'Strength' of Tignish helps Lt.-Gov. Antoinette Perry come to terms with loss of childhood home

Lt.-Gov. Antoinette Perry and others from Tignish are coming to grips with the loss of Eugene's General Store, a landmark in the community since the 1940s.

New owners of Eugene's General Store say they will reopen as soon as possible

Construction crews work on Eugene's General Store in Tignish on Monday following Sunday's fire. (Brian Higgins/CBC)

Lt.-Gov. Antoinette Perry was at church in Tignish on Sunday when she heard the devastating news — her childhood home, the building that was also Eugene's General Store, was on fire.

"I rushed to my sister's apartment and we walked over and yeah, I saw it all in flames," she said. "A lot of memories there, a lot of memories, for sure."

Perry and other members of the community are coming to grips with the loss of the store, which was built in 1939.

Perry's parents took over the grocery store in 1948, and raised her and her eight siblings in the upstairs residence of the building.

It had been in the Perry family for decades, save for a period from 1976-86, before new owners, Joey Morrissey and his son Carter, took it over less than two years ago. 

It was the heart of the community.— Lt.-Gov. Antoinette Perry

Sunday's fire happened on what would have been Eugene and Anne Marie Perry's 78th wedding anniversary, the lieutenant-governor said.

"My parents were very community minded. And just even watching them help people who were down on their luck and you know sometimes they'd go out with a bag of groceries and you knew that there was no money exchanged there," she said.

"And it's that whole community spirit. We were brought up in that."

Lt.-Gov. Antoinette Perry and her eight siblings were raised in the residence above Eugene's General Store, which her parents took over in 1948. (Brittany Spencer/CBC)

She remembers helping her parents around the store, filling up Christmas and Easter baskets on Sundays when the store was closed.

"It was the heart of the community. I mean, you could sense the pulse of the community just walking in there and if there was something you needed to find out, well you probably found it out there, you know."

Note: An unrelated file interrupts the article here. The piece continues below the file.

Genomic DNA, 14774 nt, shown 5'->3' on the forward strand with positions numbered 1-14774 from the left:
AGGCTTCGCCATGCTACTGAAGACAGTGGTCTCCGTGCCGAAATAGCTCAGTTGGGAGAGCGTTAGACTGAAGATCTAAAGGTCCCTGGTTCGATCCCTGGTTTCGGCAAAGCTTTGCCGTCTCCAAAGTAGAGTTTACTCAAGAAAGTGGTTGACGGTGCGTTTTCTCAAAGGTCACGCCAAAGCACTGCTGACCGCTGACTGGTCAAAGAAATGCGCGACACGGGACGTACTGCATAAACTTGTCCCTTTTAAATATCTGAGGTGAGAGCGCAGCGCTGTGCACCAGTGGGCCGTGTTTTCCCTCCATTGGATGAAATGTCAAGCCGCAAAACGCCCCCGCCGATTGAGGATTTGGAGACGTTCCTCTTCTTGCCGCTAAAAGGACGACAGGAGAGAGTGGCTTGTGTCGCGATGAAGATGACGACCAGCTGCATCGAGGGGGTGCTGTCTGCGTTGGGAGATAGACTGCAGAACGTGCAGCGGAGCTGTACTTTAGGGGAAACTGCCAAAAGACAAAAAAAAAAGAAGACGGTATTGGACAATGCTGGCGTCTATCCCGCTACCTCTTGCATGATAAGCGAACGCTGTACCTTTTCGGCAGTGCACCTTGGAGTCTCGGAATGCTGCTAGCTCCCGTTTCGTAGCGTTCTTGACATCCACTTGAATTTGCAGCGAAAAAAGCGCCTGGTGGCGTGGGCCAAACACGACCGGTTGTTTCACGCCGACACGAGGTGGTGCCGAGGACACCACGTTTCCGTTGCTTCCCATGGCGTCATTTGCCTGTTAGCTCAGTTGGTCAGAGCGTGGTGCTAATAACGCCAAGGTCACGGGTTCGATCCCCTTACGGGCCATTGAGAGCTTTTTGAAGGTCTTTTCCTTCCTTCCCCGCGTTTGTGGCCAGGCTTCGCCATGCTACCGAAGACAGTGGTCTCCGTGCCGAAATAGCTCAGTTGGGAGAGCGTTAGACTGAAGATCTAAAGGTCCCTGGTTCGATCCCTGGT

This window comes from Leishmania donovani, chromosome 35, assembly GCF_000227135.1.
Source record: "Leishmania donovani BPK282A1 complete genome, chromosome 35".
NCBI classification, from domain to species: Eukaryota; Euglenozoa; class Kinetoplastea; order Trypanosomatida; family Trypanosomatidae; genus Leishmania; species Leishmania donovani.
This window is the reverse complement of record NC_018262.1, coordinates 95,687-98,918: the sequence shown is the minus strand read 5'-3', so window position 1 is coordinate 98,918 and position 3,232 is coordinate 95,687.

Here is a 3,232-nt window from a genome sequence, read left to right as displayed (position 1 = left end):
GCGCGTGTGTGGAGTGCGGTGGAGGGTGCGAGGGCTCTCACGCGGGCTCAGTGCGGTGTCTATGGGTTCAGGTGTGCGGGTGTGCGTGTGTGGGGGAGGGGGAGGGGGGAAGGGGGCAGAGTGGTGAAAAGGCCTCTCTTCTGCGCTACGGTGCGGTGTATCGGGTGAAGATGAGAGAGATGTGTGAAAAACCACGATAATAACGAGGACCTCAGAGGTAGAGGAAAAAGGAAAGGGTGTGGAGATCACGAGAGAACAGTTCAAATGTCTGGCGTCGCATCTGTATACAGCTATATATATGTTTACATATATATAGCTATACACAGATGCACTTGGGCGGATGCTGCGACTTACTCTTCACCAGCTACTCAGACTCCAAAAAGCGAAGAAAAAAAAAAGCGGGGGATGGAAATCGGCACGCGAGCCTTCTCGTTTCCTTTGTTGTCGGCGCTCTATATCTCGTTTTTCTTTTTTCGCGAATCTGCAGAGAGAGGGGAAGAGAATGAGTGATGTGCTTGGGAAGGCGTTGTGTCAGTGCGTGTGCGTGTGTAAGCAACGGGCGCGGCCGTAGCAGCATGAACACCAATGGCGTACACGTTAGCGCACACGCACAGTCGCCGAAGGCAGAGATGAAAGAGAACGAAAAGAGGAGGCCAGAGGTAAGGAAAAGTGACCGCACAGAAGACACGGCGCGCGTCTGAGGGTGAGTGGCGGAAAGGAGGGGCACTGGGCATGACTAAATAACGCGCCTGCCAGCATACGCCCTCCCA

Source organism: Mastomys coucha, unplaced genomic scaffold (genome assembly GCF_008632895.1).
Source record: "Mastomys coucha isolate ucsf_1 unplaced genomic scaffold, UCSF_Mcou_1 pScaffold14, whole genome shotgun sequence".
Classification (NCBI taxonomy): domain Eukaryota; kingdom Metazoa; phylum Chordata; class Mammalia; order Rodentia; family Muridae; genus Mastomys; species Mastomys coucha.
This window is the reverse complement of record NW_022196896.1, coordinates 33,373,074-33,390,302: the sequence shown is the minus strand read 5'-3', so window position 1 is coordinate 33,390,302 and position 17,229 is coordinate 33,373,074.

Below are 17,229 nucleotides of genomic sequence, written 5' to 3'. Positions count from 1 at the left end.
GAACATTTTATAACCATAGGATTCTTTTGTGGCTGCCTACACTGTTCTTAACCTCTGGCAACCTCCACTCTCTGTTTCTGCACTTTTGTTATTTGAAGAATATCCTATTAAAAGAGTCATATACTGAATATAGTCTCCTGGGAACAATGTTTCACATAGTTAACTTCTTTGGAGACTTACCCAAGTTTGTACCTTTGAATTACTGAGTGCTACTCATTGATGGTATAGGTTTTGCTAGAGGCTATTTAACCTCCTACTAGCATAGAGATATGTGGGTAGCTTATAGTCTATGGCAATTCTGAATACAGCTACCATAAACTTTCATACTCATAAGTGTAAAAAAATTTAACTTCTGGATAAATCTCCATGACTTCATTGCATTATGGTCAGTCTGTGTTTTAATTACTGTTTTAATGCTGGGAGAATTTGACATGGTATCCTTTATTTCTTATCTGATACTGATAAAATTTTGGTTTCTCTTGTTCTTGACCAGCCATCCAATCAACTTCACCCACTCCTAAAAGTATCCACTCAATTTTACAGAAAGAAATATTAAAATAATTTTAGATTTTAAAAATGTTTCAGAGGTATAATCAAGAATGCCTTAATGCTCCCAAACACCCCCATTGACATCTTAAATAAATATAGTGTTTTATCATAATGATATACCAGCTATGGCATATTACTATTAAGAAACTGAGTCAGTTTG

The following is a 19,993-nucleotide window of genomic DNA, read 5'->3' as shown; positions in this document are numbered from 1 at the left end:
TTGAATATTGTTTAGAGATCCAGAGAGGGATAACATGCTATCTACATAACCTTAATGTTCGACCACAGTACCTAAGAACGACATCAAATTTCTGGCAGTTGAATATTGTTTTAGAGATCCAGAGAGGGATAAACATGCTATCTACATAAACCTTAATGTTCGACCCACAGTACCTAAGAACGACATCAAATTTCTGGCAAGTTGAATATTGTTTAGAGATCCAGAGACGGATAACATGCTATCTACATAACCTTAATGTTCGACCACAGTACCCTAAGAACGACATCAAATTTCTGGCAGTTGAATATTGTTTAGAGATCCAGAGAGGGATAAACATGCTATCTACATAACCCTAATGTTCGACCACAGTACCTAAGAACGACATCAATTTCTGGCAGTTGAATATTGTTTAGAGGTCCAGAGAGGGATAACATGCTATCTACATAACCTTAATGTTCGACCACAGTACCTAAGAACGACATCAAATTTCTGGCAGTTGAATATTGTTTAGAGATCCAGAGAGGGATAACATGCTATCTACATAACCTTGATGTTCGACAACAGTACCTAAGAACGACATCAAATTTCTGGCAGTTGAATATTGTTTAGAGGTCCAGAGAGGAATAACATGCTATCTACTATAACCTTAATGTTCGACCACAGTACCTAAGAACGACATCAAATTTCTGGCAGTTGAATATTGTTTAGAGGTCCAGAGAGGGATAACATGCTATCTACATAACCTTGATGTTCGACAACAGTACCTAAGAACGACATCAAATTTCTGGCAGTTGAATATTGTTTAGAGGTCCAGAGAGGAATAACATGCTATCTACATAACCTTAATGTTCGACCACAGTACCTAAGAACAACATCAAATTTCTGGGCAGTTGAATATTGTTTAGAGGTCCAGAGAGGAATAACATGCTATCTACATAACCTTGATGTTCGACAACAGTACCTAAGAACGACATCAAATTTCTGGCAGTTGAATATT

Eugene's was a popular gathering spot for people in the community. (Brian Higgins/CBC)

Perry said the store has remained a vital part of the community under the new owners. She said they offered condolences to each other after the fire.

"Joey Morrissey, like he told me, he said, you know, Antoinette, he says, we can rebuild this but he said you, your memories are all gone up in smoke. But I said they're etched in my heart though, too, you know, they really are. You don't forget those memories too soon for sure."

'Gathering spot for seniors'

Carter Morrissey confirmed to CBC that he does plan to rebuild and reopen the store as soon as possible.

That is welcome news to Mayor Allan McInnis, who said Eugene's was a landmark in the city.

It just brought tears to my eyes.— Carol Ann Gallant

"This place was a gathering spot for a lot of seniors that used to drop in there and have a coffee and a sandwich and a piece of cheese," he said.

"Most of the people of Tignish at least made one trip into Eugene's General Store once a day."

Carol Ann Gallant says she is thankful nobody was injured. (Brian Higgins/CBC)

One of those people was Carol Ann Gallant. She said she's known Carter since he was a kid and her heart goes out to him.

"I cried like a fool," she said. "It just brought tears to my eyes and I hope it'll all work out for him. 

"Nobody got hurt, that's the main thing. A building can be replaced. A life can't."

The drive-thru was not damaged and is still in operation. (Brian Higgins/CBC)

Two people who lived upstairs in the building — a brother and sister — were forced out of their home. A separate office building and drive-thru window at the back of the lot is undamaged and still in operation.

Fire inspectors were on scene Monday trying to determine the cause of the fire.

Firefighters spent hours battling the blaze on Sunday afternoon. (Kyle McCallum)

Perry, who as lieutenant-governor lives in Charlottetown but returns to Tignish at least once a month, said while the destruction of the store is a huge loss, she has faith in the "strength" of her community.

"There is a power in that community. That's the community where I was raised. And there is so much positive," she said.

"People are so generous. I know the whole community will be behind the new owners 100 per cent. There's no question."

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With files from Angela Walker and Brian Higgins